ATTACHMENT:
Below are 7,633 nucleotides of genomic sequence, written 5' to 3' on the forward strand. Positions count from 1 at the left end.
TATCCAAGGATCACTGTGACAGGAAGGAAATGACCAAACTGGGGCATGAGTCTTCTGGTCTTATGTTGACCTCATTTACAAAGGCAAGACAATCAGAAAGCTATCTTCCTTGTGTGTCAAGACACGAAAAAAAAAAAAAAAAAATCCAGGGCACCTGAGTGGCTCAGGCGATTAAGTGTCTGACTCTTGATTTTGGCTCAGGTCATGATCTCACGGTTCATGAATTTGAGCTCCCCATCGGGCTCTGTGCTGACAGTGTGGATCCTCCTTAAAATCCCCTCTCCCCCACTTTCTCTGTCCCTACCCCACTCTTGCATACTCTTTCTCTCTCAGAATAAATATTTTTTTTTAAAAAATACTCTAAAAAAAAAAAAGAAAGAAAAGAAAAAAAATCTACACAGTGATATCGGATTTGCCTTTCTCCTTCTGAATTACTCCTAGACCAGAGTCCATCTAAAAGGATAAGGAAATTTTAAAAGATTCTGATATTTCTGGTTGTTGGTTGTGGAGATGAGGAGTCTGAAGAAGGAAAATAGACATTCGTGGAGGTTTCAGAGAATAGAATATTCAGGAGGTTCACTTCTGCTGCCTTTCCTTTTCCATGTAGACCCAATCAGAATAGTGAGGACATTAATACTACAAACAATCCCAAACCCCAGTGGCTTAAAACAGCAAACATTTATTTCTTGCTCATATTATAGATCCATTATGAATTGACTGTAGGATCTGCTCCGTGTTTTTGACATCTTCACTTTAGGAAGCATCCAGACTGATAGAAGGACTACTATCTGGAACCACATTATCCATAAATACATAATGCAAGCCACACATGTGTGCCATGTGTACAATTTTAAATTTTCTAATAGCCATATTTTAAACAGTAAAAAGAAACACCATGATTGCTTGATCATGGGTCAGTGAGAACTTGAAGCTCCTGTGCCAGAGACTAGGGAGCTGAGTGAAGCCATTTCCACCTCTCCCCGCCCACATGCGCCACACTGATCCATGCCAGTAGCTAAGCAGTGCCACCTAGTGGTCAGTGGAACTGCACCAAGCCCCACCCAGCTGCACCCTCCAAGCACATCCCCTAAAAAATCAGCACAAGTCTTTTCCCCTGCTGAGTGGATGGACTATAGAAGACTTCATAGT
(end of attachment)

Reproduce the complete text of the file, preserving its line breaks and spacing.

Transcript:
Below are 7,633 nucleotides of genomic sequence, written 5' to 3' on the forward strand. Positions count from 1 at the left end.
TATCCAAGGATCACTGTGACAGGAAGGAAATGACCAAACTGGGGCATGAGTCTTCTGGTCTTATGTTGACCTCATTTACAAAGGCAAGACAATCAGAAAGCTATCTTCCTTGTGTGTCAAGACACGAAAAAAAAAAAAAAAAAATCCAGGGCACCTGAGTGGCTCAGGCGATTAAGTGTCTGACTCTTGATTTTGGCTCAGGTCATGATCTCACGGTTCATGAATTTGAGCTCCCCATCGGGCTCTGTGCTGACAGTGTGGATCCTCCTTAAAATCCCCTCTCCCCCACTTTCTCTGTCCCTACCCCACTCTTGCATACTCTTTCTCTCTCAGAATAAATATTTTTTTTTAAAAAATACTCTAAAAAAAAAAAAGAAAGAAAAGAAAAAAAATCTACACAGTGATATCGGATTTGCCTTTCTCCTTCTGAATTACTCCTAGACCAGAGTCCATCTAAAAGGATAAGGAAATTTTAAAAGATTCTGATATTTCTGGTTGTTGGTTGTGGAGATGAGGAGTCTGAAGAAGGAAAATAGACATTCGTGGAGGTTTCAGAGAATAGAATATTCAGGAGGTTCACTTCTGCTGCCTTTCCTTTTCCATGTAGACCCAATCAGAATAGTGAGGACATTAATACTACAAACAATCCCAAACCCCAGTGGCTTAAAACAGCAAACATTTATTTCTTGCTCATATTATAGATCCATTATGAATTGACTGTAGGATCTGCTCCGTGTTTTTGACATCTTCACTTTAGGAAGCATCCAGACTGATAGAAGGACTACTATCTGGAACCACATTATCCATAAATACATAATGCAAGCCACACATGTGTGCCATGTGTACAATTTTAAATTTTCTAATAGCCATATTTTAAACAGTAAAAAGAAACACCATGATTGCTTGATCATGGGTCAGTGAGAACTTGAAGCTCCTGTGCCAGAGACTAGGGAGCTGAGTGAAGCCATTTCCACCTCTCCCCGCCCACATGCGCCACACTGATCCATGCCAGTAGCTAAGCAGTGCCACCTAGTGGTCAGTGGAACTGCACCAAGCCCCACCCAGCTGCACCCTCCAAGCACATCCCCTAAAAAATCAGCACAAGTCTTTTCCCCTGCTGAGTGGATGGACTATAGAAGACTTCATAGT